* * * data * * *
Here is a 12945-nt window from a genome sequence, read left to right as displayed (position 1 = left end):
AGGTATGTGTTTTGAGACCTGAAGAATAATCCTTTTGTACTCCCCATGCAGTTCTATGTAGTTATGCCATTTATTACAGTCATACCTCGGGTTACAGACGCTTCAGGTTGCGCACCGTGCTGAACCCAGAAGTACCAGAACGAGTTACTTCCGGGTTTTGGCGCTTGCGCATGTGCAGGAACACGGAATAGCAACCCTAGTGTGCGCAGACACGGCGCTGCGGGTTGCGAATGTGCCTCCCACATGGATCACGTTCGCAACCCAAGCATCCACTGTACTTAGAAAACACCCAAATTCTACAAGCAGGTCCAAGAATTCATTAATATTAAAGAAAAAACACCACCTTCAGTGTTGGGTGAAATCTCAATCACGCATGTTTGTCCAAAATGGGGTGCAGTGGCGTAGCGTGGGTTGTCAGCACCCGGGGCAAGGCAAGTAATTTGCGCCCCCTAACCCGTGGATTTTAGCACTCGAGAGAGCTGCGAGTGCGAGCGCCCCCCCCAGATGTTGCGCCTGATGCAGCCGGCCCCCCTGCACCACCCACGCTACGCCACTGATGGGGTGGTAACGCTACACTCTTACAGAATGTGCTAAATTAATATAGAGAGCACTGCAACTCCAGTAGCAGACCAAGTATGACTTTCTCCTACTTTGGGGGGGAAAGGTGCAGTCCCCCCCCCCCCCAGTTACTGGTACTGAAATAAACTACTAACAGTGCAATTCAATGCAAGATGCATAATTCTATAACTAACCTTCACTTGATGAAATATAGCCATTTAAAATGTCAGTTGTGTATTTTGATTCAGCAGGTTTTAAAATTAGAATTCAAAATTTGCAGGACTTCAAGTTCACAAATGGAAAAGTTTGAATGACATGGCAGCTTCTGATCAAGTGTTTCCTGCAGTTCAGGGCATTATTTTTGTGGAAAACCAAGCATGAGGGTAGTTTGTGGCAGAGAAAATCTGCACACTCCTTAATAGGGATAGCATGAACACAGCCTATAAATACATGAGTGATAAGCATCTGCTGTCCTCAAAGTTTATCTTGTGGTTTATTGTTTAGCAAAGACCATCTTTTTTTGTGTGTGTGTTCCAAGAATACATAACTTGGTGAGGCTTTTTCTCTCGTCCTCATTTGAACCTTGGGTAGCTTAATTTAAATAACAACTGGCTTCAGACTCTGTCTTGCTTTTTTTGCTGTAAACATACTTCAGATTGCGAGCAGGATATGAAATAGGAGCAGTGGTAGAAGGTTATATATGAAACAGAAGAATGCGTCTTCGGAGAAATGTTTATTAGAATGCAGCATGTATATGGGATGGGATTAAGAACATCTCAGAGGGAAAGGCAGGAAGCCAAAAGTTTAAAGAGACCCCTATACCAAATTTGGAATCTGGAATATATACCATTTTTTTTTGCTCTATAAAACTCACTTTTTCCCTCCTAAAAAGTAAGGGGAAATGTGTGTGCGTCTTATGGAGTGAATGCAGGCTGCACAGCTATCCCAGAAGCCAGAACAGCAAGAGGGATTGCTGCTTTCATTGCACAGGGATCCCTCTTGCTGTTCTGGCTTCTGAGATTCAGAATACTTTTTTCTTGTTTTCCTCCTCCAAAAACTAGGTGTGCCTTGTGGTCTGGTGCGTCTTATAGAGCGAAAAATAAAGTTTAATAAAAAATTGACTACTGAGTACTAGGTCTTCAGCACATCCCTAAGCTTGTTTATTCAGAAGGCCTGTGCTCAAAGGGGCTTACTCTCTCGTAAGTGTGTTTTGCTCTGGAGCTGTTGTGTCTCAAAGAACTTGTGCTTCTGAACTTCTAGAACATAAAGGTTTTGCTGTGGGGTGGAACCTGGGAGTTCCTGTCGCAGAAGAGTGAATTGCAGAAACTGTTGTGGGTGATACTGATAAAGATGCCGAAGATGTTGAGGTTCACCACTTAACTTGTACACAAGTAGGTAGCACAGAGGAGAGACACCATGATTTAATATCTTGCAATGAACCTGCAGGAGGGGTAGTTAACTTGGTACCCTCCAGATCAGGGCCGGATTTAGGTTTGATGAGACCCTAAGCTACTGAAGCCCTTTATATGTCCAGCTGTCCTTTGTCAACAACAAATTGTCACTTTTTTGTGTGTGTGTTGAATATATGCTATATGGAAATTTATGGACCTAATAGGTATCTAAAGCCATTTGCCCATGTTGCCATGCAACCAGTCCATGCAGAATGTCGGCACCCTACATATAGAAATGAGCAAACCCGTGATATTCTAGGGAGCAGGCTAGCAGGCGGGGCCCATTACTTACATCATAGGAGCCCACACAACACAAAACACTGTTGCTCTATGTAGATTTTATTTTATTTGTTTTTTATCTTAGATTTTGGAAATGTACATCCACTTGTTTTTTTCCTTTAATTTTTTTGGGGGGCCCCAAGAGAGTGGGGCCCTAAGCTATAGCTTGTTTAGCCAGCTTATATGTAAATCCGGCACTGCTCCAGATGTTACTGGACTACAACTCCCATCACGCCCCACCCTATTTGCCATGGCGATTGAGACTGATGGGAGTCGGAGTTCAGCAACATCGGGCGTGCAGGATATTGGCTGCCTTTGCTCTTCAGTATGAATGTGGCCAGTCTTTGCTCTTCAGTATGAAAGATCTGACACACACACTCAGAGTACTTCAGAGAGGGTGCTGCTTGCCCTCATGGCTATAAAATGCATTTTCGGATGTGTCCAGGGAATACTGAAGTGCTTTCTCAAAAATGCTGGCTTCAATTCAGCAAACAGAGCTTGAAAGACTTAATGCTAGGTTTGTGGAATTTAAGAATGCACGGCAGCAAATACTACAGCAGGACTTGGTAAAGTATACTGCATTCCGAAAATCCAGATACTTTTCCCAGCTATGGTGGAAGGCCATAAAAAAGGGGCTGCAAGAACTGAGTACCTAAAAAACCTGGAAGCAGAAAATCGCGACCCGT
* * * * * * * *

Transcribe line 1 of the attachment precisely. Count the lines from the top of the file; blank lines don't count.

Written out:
Here is a 12945-nt window from a genome sequence, read left to right as displayed (position 1 = left end):